Once a memory error has been detected, determining the failing SIMM/DIMM module is not a clear cut procedure. With the large number of motherboard vendors and possible combinations of memory slots it would be difficult if not impossible to assemble complete information about how a particular error would map to a failing memory module. However, there are steps that may be taken to determine the failing module. Here are four techniques that you may wish to use:
Sometimes memory errors show up due to component incompatibility. A memory module may work fine in one system and not in another. This is not uncommon and is a source of confusion. In these situations the components are not necessarily bad but have marginal conditions that when combined with other components will cause errors.
Often the memory works in a different system or the vendor insists that it is good. In these cases the memory is not necessarily bad but is not able to operate reliably at full speed. Sometimes more conservative memory timings on the motherboard will correct these errors. In other cases the only option is to replace the memory with better quality, higher speed memory. Don't buy cheap memory and expect it to work reliably. On occasion "block move" test errors will occur even with name brand memory and a quality motherboard. These errors are legitimate and should be corrected.
We are often asked about the reliability of errors reported by Mestest86. In the vast majority of cases errors reported by the test are valid. There are some systems that cause MemTest86 to be confused about the size of memory and it will try to test non-existent memory. This will cause a large number of consecutive addresses to be reported as bad and generally there will be many bits in error. If you have a relatively small number of failing addresses and only one or two bits in error you can be certain that the errors are valid. Also intermittent errors are without exception valid. Frequently memory vendors question if MemTest86 supports their particular memory type or a chipset. MemTest86 is designed to work with all memory types and all chipsets.
All valid memory errors should be corrected. It is possible that a particular error will never show up in normal operation. However, operating with marginal memory is risky and can result in data loss and even disk corruption. Even if there is no overt indication of problems you cannot assume that your system is unaffected. Sometimes intermittent errors can cause problems that do not show up for a long time. You can be sure that Murphy will get you if you know about a memory error and ignore it.
MemTest86 cannot diagnose many types of PC failures. For example a faulty CPU that causes Windows to crash will most likely just cause MemTest86 to crash in the same way.Back to top
The time required for a complete pass of MemTest86 will vary greatly depending on CPU speed, memory speed and memory size. The pass counter increments after all of the selected tests have been run. Generally a single pass is sufficient to catch all but the most obscure errors. However, for complete confidence when intermittent errors are suspected testing for a longer period is advised.Back to top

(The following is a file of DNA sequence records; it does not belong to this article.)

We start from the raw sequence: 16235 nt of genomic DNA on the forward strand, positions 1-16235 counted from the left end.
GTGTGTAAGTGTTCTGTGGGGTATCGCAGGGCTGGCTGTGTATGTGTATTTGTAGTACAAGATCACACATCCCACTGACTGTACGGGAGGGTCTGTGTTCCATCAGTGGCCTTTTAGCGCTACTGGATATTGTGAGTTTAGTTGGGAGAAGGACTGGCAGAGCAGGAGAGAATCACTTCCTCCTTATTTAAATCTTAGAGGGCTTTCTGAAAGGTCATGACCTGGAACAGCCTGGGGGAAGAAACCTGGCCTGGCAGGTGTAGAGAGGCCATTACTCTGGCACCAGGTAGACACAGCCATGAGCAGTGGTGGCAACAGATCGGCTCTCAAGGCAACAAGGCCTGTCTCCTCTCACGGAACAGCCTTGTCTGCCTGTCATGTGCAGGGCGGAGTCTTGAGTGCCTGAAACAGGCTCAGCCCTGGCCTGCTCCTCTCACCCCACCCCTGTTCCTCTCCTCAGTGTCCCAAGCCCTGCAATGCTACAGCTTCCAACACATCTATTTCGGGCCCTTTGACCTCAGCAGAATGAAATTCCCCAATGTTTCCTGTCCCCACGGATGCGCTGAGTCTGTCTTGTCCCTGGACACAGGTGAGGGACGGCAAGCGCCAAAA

Memory Testing Philosophy
There are many good approaches for testing memory. However, many tests simply throw some patterns at memory without much thought or knowledge of memory architecture or how errors can best be detected. This works fine for hard memory failures but does little to find intermittent errors. BIOS based memory tests are useless for finding intermittent memory errors.
Memory chips consist of a large array of tightly packed memory cells, one for each bit of data. The vast majority of the intermittent failures are a result of interaction between these memory cells. Often writing a memory cell can cause one of the adjacent cells to be written with the same data. An effective memory test attempts to test for this condition. Therefore, an ideal strategy for testing memory would be the following:
It should be obvious that this strategy requires an exact knowledge of how the memory cells are laid out on the chip. In addition there is a never ending number of possible chip layouts for different chip types and manufacturers making this strategy impractical. However, there are testing algorithms that can approximate this ideal.Back to top
MemTest86 Test Algorithms
MemTest86 uses two algorithms that provide a reasonable approximation of the ideal test strategy above. The first of these strategies is called moving inversions. The moving inversion test works as follows:
This algorithm is a good approximation of an ideal memory test but there are some limitations. Most high density chips today store data 4 to 16 bits wide. With chips that are more than one bit wide it is impossible to selectively read or write just one bit. This means that we cannot guarantee that all adjacent cells have been tested for interaction. In this case the best we can do is to use some patterns to insure that all adjacent cells have at least been written with all possible one and zero combinations.